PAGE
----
Transcripts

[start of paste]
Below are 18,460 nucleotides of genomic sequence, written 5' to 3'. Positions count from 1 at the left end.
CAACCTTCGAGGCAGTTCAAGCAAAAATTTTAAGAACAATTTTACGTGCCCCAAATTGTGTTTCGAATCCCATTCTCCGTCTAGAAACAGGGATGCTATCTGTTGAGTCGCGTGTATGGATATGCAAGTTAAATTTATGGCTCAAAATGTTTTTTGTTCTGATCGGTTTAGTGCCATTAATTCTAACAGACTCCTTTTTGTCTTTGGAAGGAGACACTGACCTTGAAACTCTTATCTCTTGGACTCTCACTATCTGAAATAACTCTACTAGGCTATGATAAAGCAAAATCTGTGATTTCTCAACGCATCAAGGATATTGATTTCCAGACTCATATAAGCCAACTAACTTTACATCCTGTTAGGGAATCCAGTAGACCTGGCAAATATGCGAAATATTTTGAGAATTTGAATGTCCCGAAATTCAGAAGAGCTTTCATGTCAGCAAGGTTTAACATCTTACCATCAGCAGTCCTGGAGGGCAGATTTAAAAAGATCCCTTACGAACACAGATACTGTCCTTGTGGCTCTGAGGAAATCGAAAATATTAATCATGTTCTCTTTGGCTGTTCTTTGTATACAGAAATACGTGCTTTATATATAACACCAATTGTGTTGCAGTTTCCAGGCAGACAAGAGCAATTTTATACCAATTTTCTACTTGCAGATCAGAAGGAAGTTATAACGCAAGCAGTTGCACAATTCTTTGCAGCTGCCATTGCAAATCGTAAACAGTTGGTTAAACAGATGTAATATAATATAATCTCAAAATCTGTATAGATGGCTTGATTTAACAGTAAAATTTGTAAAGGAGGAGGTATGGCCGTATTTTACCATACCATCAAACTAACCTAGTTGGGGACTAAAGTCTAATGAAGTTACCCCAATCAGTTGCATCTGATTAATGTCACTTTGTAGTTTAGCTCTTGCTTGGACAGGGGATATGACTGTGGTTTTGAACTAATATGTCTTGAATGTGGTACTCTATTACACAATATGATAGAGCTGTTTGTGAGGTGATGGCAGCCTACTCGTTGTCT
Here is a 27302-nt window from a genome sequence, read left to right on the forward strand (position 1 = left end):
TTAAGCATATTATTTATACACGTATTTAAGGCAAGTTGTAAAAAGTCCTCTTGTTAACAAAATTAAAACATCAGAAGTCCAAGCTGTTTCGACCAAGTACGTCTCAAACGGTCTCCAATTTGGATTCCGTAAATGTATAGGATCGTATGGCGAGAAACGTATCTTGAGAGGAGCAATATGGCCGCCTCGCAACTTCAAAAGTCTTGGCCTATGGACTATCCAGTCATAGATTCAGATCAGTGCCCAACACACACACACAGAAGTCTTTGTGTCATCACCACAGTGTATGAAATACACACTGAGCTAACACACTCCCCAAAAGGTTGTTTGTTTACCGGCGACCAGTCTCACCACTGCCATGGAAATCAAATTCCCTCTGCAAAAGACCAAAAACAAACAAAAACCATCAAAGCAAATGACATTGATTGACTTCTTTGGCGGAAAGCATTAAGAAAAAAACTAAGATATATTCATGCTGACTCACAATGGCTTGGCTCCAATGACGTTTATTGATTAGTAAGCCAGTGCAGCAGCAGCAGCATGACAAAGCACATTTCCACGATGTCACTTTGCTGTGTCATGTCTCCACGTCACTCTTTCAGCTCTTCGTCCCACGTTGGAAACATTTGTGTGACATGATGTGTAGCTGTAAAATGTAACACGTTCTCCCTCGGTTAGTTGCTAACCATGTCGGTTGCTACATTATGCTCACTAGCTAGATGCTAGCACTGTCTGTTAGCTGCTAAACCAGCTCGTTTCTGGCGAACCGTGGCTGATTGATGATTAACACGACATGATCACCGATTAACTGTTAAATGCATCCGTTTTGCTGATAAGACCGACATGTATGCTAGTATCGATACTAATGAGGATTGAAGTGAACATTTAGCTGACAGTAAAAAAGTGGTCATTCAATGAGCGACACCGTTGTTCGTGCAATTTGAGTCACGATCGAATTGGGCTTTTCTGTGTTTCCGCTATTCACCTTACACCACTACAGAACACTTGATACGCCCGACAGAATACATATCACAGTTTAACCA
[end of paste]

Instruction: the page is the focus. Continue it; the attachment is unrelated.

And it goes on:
1. Trailer: suddenly there people like around the world using something that I taught to make these brilliant, beautiful illustrations. And what I love about these is that the there clearly using my inky technique. But they're totally their own. It's like a collaboration between my my technique and their voice, and that's really the ultimate goal for me as a teacher. It's not just like an imitation. It's more of, Ah, someone's taking what I've taught and building on an evolving and adding their own voice to it. 2. The Power of Creating and Sharing: So my name's Tom froze. I'm an illustrator and designer, and I'm from Vancouver, British Columbia. So tonight I'm gonna talk to you a little bit about how sharing has been important for my career and very specifically, how teaching has really played an important role in my in my career and some of the challenges I faced and kind of how I've overcome those challenges. So this is Thesiger it recipe for Coca Cola. I saw it on eBay for sale for $15 million. It hasn't really hurt Coca Cola's brand. I think they figured out a long time ago that there's more to them than just ah, cola recipe. That sort of been what I've had to do. I've had to share my own secret recipe in order to teach, and I've had to figure out myself that there's more to me as a creative as an artist, as an illustrator than any single style or technique or formula that I follow. I've always just been really excited about creativity and design and illustration particularly, and I've just always been eager to share the insights that I've gained along the way when you first have that like Oh, there's a thing called illustration or design. I want to do that. And then, like, how do I get to that? That place where you know I'm actually doing work for actual clients and stuff like that. And so my goal as a teacher is to give people kind of that leg up that I wish I had. And of course, teaching is a way of staying connected creatively. I I flew in from Vancouver, but I'm actually from a pretty small town about an hour outside Vancouver. About 1000 people, not a lot of illustrators there. So teaching online on a platform such a skill share really makes me feel like connected to that creative energy. So my teaching journey kind of started around 2015 and skill share contacted me, just asking me if I was interested in, um, making a class. And so I thought about it. And, you know, I was thinking, What? What? What could I teach what? And so I really just realize that I need I needed to do kind of three things that overlap, like one I needed to teach something I'm good at, and it's should be something that I'm uniquely good at something that I can do specifically . And, of course, something that other people probably want to learn. Right? And so, at the time, Ah, I was working a lot using what I now call inky, like an inky style where I combine analog and digital media. So these were just These are just a couple of examples from that time that I was working in so he can see kind of like these crisp vector shapes and then these imperfecta kind of textures that I would integrate in with them. And I would sometimes be asked like, How do you do that? And so I thought this would make ah, good kind of basis for my first class. This is just basically ah, a step by step overview of how the inky style kind of works. I do a sketch, then I kind of do what I call base illustration using vector like vectors and photo shop. And then I make all these inky marks and stuff on paper, scan them in, and then I kind of take that chaos and bring it back into order in a final step. And then you get this nice kind of handmade, warm kind of quality to the final illustration. Of course, this is a style that I I held very dear to me and a technique that held very dear to me and as a creative professional. This is kind of how I earn a living. So the question I had at the outside of this class is like, How can I teach without giving away my trade secret? And the answer was, I can't in order to teach something to other people and have it useful for them, I have to be willing to step out and give something that's dear to me. Basically give my my my secret recipe. So for all my classes that I've made, I always try and gear them around. A project that's fine, kind of learned by doing the project is kind of a great way to do that. Great way to learn. And so, ah, another thing that's important for me is that the project be something very simple in concept and fun for the student. And I also think that if you can make it autobiographical, students will be more likely to engage because they can really inject themselves into it. So this was a postcard I'd made to promote myself with at the time, and it's basically Ah, flat lay of my tools of the trade. So I call it a tools of the trade postcard, and I thought this would be a great project. Students can make their own tools of the trade postcard based on their own hobby or or their job, and these were some of the student projects that came in. So there's my first class, and suddenly there people like around the world using something that I taught to make these brilliant, beautiful illustrations. And what I love about these is that the there clearly using my inky technique, but they're totally their own. It's like a collaboration between my my technique and their voice, and that's really the ultimate goal for me as a teacher. Or the most satisfying thing is when it's not just like an imitation, it's more of, ah, someone's taking what I'm what I've taught and building on an evolving and adding their own voice to it. There's clearly like this analog texture going on, but then there's a very distinct style that's clearly there's and not mine which I really love. One of my goals, as I mature as an illustrator is too go into more of an expert role. So I want to keep making illustration Suffolk that. But I also like things like this public speaking. And so this has just always been something on my path, and as a result of of this class, I was able to sort of really define for myself who I was as an illustrator, because when you teach something, you have to kind of really know what and why you're teaching it. And so I was able to really ah no myself morning and gain a stronger sense of my identity as an artist. And that became the basis of, ah, talk that I applied to do at Icon, which is an illustration conference. It's every two years, and, um, it was basically the premise was the idea of, like, I'm not using photo shop brushes I'm using, like real ink for my marks. I used photo brushes now, but that's an aside, Um, and that was basically what gave me kind of a platform to talk from on the stage in front of some of like my heroes like hundreds of illustrators, and that alone was an honor. But in the audience was an art director for Abrams Publishing, and I got my first kids book out of that opportunity. So she connected. She saw me talk and then connected with me afterward, so that was a huge payoff for me. Now one of my favorite stories in Terms Off, Ah, student work is this story about Chris and Boydston, and she's an American illustrate. I think she was in Germany right now, but she was in the sciences. She took inky illustrations, and that kind of opened her world up in terms of what illustration is, and she she discovered that she's good at it and I'm definitely not taking credit. I'm sure she was already on skill share, learning lots of things. But she she says that through this ink illustrations class like that was where she realized she wanted to be an illustrated. And so, um, just some or more of her work, Amazing work. It looks nothing like mine, but she's kind of using some of the techniques, so that for me is just like to see someone kind of find them, find their true passion through something I teaches is just super inspiring. So her name's Kristen Boydston. So to summarize inky illustrations. Ah, today it has 10,000 students, around 260 projects and a very engaged student following kind of on scholarship, but also on social media. And I don't think I'd have even half the followers. I don't have a lot, but, like, I don't think I'd have even half the followers I have unless I had this really engaged skill share student following, which is which is, um, exciting. So every year I like to make a new class on school share. I do, but one a year. I wanted to follow up inky illustrations with something that took those skills and techniques and really like, brought them to the next level on them or complex project. As a commercial illustrator, you know, we get asked from time to time to do maps, and so I had to kind of figure out how do I make an illustrated map using my techniques? And so I had had this kind of basis for my next class kind of built into something I had to do, and I think that teaching or making a map could be very complicated. Like how do you figure out where things go? How do you include the streets? How do you draw them? And so I thought I would make that as my next class kind of again. Something that I'm good at, something that's unique to me, using my inky style to make the maps and something that I believed other people wanted to know how to make. And I think most people like illustrated maps because they're just so fun. So these These are a few of the maps I had been doing at the time, and, of course, here I'm working like as I'm working these maps, I'm trying to figure out like, how how are these steps? What are the steps involved in in doing this? And and so what I had to do again is I had to really refine my technique and and when you teach something, it's It's one thing to know how you do it, but it's holder thing to describe that to other people. Ah, and what's up? Simic? So I so I really had to, like, systematize how I did maps from sketches doing research, building that first like BCE illustration. Then how to get it all full of color and texture and stuff like that. And the project I made for this class again was pretty simple. In concept. Make a map of your favorite city or hometown, and and then the autobiographical component was, you know, it's your hometown of your favorite city, so something I felt like, ah, students would really be able to get into quite easily. Now one of the things about how I do maps is that I feel like I'm cheating. It's kind of embarrassing to admit this, but I basically like I'm not a map maker. I'm not a cartographer. Have to find out somehow. Ah, some way of learning the streets or whatever, So use Google maps, and I traced them and and this is just like one of those things where it just seems so, so obvious, but also kind of feels like I'm cheating and and so for me, like teaching this class specifically, I was challenged like like people are going to know that I'm just like making stuff up, you know, I'm gonna lose that. That mystique of the artists who just kind of, you know it is. This just comes out of me. I don't know how it you know, um and yeah, and that's just like I think, another thing, but teaching you you're showing how the sausage is made or your, um the where's it of eyes like peeling back The curtain for future Wizard of Oz is, and they're like looking behind the curtain, seeing like you just push this button and you look really big and cool and or scary or whatever the wizard wanted to do. And and so that's just the cost of teaching. And you lose that. You know that that feeling of like your the guardian of this, the secret technique and mystique. So this was my my student project. You are my dem approach active of my hometown and you can see kind of like how the inky style was applied to a map. And then these are some of the student projects and again blowing me away with, like how they've added their own voice and their own story to to their own project, collaborating a bit with me in terms of using my style. And you can see some some resemblance and stuff like that. But overall, these things are totally their own and beautiful and in many ways, like I'm jealous of them. So and again, my favorite kinds of projects that I see are the ones that really like you would never even have known that I that they ever saw anything that I made like these look nothing like mine . They've clearly used, you know, my my wave using textures and stuff like that. But these air just fully unique things, and I find that just immensely satisfying to see that so again, seeing the student work is a payoff unto itself. But, um, having had to really refine my process and describe it in very systematic terms, ah made me a better map illustrator. And it may be a lot more efficient and and And another thing that happened was I became known for making maps as an illustrator. So this is some I had to do seven or eight different maps for geeky France in a very short time, and these were like maps that kind of showed all the all the best ski runs across the world and all the different continents, and there's no way I would have been able to do this unless I had kind of buttoned down my process and made it really efficient. And I I suppose that I might not have been contacted, even do a map had my had not done this course, which kind of bolstered my reputation in some sense as a map illustrator. So another another big payoff from this particular class was going back to the icon conference. This is two years later, and they asked me to teach a one day workshop based on May inky maps class in Detroit. That was in the summer. So again, that kind of fed back into like, I love public speaking. I love doing workshops and stuff like that. So really, playing into that part of my career is I'm tryingto move it along. And then they also asked me to make the map that that became printed and put into all the swag bags. So hundreds of illustrators who goto icon, including my heroes, have a copy of this map, presumably somewhere in a drawer or maybe up on their wall. So for my next class, odd bodies, um, I wanted to take a turn away from the inky stuff, and this was the one that I launched in November. It's been about four months as I've been a T. At this point. I've been a teacher a little longer, and I even have a a YouTube channel where I can offer my insights and advice to answer questions. Illustration. And one of the questions I got asked a lot about is how I decided to or basically, how I approached drawing people. So I think a lot of illustrators feel like they need to draw a realistic people. Very like like figure drawing. And I decidedly, don't do that. I guess it might be partly patient thing I don't I don't have the patience to be that detailed. But also I feel like there's different ways of of using the human figure in illustration. So for me, I use I used the idea of people or the human figure 22 get out an idea or a feeling rather than just make the illustration about a person or a character. I like to kind of play around with proportion and make Joints band where they don't really bend and just be overall pretty, pretty whims of coal about how use a human figure. Or I had to ask myself, like, What is it about drawing people that that I'm unique at? And so it's clearly not drawing people like anatomically correct. So I really had to kind of dig deep and and realize, Yeah, for me, it's it's all about just like bending the bending what you could do with human figure, letting it fill the space, letting it have a feeling as much as it is just about a being a human kind of thing. A big thing about my my style, drawing people kind of the hallmark. So I guess our big pointy noses and you'll still see inky textures kind of thrown in there , and I don't know why. Inexplicably, most my characters have pointy toed, high heeled boots. And for me, that's just it's just fun. Like this isn't photography. I can do what I want, and I can do this thing as part of my This could just be my thing, and it's kind of fun and silly, and I like it. I like that. So the trick with showing people how how to approach drawing people in a more stylized, expressive way is your basically teaching style. And when you get into that territory, you're kind of it kind of feels like you're basically saying, Well, here's how I draw draw the way I draw. And clearly that's probably not what other people are asking and certainly not what I want to teach. So for me, I developed these exercises that would bring something out of each person who does these exercises basically. So the 1st 1 was, you know, you draw person from a photo. Ah, just using kind of contour lines. And when you draw person from a photo, you're sort of downloading information about your subject. And, oh, and and one of the things about these exercises there are always people doing some kind of sport or activity, cause you get these really expressive gestures that are very exaggerated. So, yeah, while you're doing that, you're as you drawing them. You're downloading information about this thing that you hadn't known before, and then the second exercise is to draw that same person, but from memory. So this is I think one of the key things is like it's one thing to draw something from a reference which I think most illustrators end up having to do. But you really start to get a sense of your own style when you draw it from memory. So you're remembering certain things and other things. You're totally forgetting and other things you think you remember. But you don't. And in those gaps were you where you actually don't don't remember in how you feel those in our clues to kind of how you approach a style, another exercise was to again Using reference photos, you draw up a page of five or so people from from photos doing the same kind of sport. And here you start to see ah sort of pattern emerge of like if they're all doing the same kind of thing you start to see, like the subtleties off of your voice and in your style, coming out like How do you draw the face? Is how do you draw hands? How did the gestures overall come out? Are your people more flat? Are they still kind of village like voluminous or three dimensional? And then I had another exercise which is basically like getting people totally away from any attempt to do realism cause. And you can see this in the in the soon projects where this class people are writing really long almost journal entries. Ah, fridge exercise. Kind of describing how they had to really struggle against that tendency toward drawing realistic people. And they said by the time they came to this, when they just had to throw that away and that was the point. So you just basically used the scissors and paper and try and draw people that way. Another thing that's important to my way of drawing people is that, like, you want to learn how to fill space of the character and just like you're you're bringing us telling you is wrong, but but it still somehow ends up looking cool. And so for this one, you draw shape, and then you just feel that shape with a person and and in this case, like the basic outline was basically what you can see around him. You kind of just have to make things up, and it messes with your logic, but you or your logical side, I should say, and he end up with some pretty fun and Zini stuff. Finally, the Ah. The last exercise was to draw an object either too big or too small on your page and then somehow draw your character to kind of wrap around it somehow or interact with the object. And so I had no idea when I drew this telescope, but the guy was gonna be around it like this, but it just sort of like one thing follows the other. And that's the point is to try and just follow your intuitions more than your what you know is right. Ah, unique challenge to this class is that I knew that by teaching this class based on style a lot of the projects, we're gonna look a lot like mine. And it was something that I wondered, like at this point, am I giving away too much? Am I going to be like, really taking away my competitive edge or my uniqueness as an illustrator? And of course, the answer is, I can't I can't really teach it unless I show how I how I do it. The you can teach a universal concept, but you can't really do it without being very specific about how you do it. So I kind of had to make the decision. If I'm going to show people how I do this, I have to show them exactly how I do it and see a lot of the projects for me. Um, they're really good and really fun, and a lot of them kind of looked like mine. And I kind of had a an identity crisis thinking like, you know, if these peoples work looks like mine and it's successful, you know, who am I isn't illustrated. It sounds kind of m O, but it's it felt like, like kind of It's just something. As an illustrator, you think you're unique, and then you see other people do you want. I think all illustrators, all artists, wanna be unique, and that's why we got very. It's very hard for us to accept when people imitate us, and I very specifically in my classes encourage people. If you need to imitate me or anyone else when you're learning, you should do that. You should never be feel from imitating. That's how we learn, and I never want people to take my classes to feel bad about that. But I encourage encourage people to build on that build on what I teach and make it their own overtime might not happen right away, but I want to happen over time. And for me, I had to realize, like I'm sharing all the secret recipes, all my trade secrets. But I'm not the guardian of one, you know, centuries old family recipe that if it gets discovered, I'm doomed and I'm out of business. You know, I'm not. I'm not just like making this one sauce. I'm like a secret sauce factory. And and that's my job is not to safeguard one sauce, but just to keep innovating and making new things. And so I came up with this thing that I posted on Instagram. The secret sauce is you and and that, for me was like the moment when I was kind of fully embraced the sense of like, yeah, it's okay to share these things, and I I think further to the point is like for other people. I want you guys to my students to also know that there's there's something deep. Their experience, their curiosity, their questions, the things they like. All those things get poured into what they do and hopefully eventually their voice becomes stronger and their work. So these air, some amazing examples of student projects for our bodies and just so much variation happening here and really fund is just like people did all six of those so long. It took me to explain those exercises, like people had to go through each one of those exercises. And and the fact that people did that is is an honor. And just seeing how people embraced the exercises and really pushed through and they're like into discovering their own style is is really amazing To see this was the page of poses. Our bodies was a really, really ambitious class for me. Um, it took me about 300 hours to produce. I had to, like, struggle with this idea of, like, my own identity or whatever, but definitely my best class. Um, I've gained 4000 students in four months, which is a record for my classes. Ah, 100 student projects. All of them are amazing. The reviews that people have given me and how this classes helped, um have been insane, very generous. And ah, um, became one of the staff picks on skill share, which for me is Ah, high honor. So just to summarize, through inky illustrations, inky maps, our bodies I have encountered these specific challenges of being vulnerable to being imitated and losing that power of artistic mystique that was specifically in inky maps where I do, you know, reveal that I'm a hack and and then, of course, an odd bodies just feeling like I've lost my sense of uniqueness. So those are the challenges. But through sharing on skill share, skin share has been truly, authentically an amazing away for me to feel connected into, I guess, use my teaching, um, Proclivities. But yeah, this is something that's been really valuable for me. And so in all these challenges, I think this quote really stood out to me, he says. If you give away everything you have, you're left with nothing This forces you to look, to be aware to replenish. Somehow the more you give away, the more comes back to you. And this has been super true in terms of meat teaching online, doing my YouTube channel sharing stuff, tips on instagram specific to skill share. It's getting me more followers and friends. It's given me a way to refine my process in my techniques, in the way I've had to sort of systematize and describe each step along the way and through that's given me exposure and opportunities like the kids book. Give me new ways to use my creativity beyond just being a Nilla straighter. And of course, there's payouts, which is which is the cherry on top. You know, the quality of what you share is only going to be as strong as the risks and sacrifices you're willing to put into it. And I guess the the best gifts kind of require the biggest sacrifice is, but they also they also yield the best rewards. That's really been my my journey and sharing. And I appreciate you guys being here and being my audience, so thank you.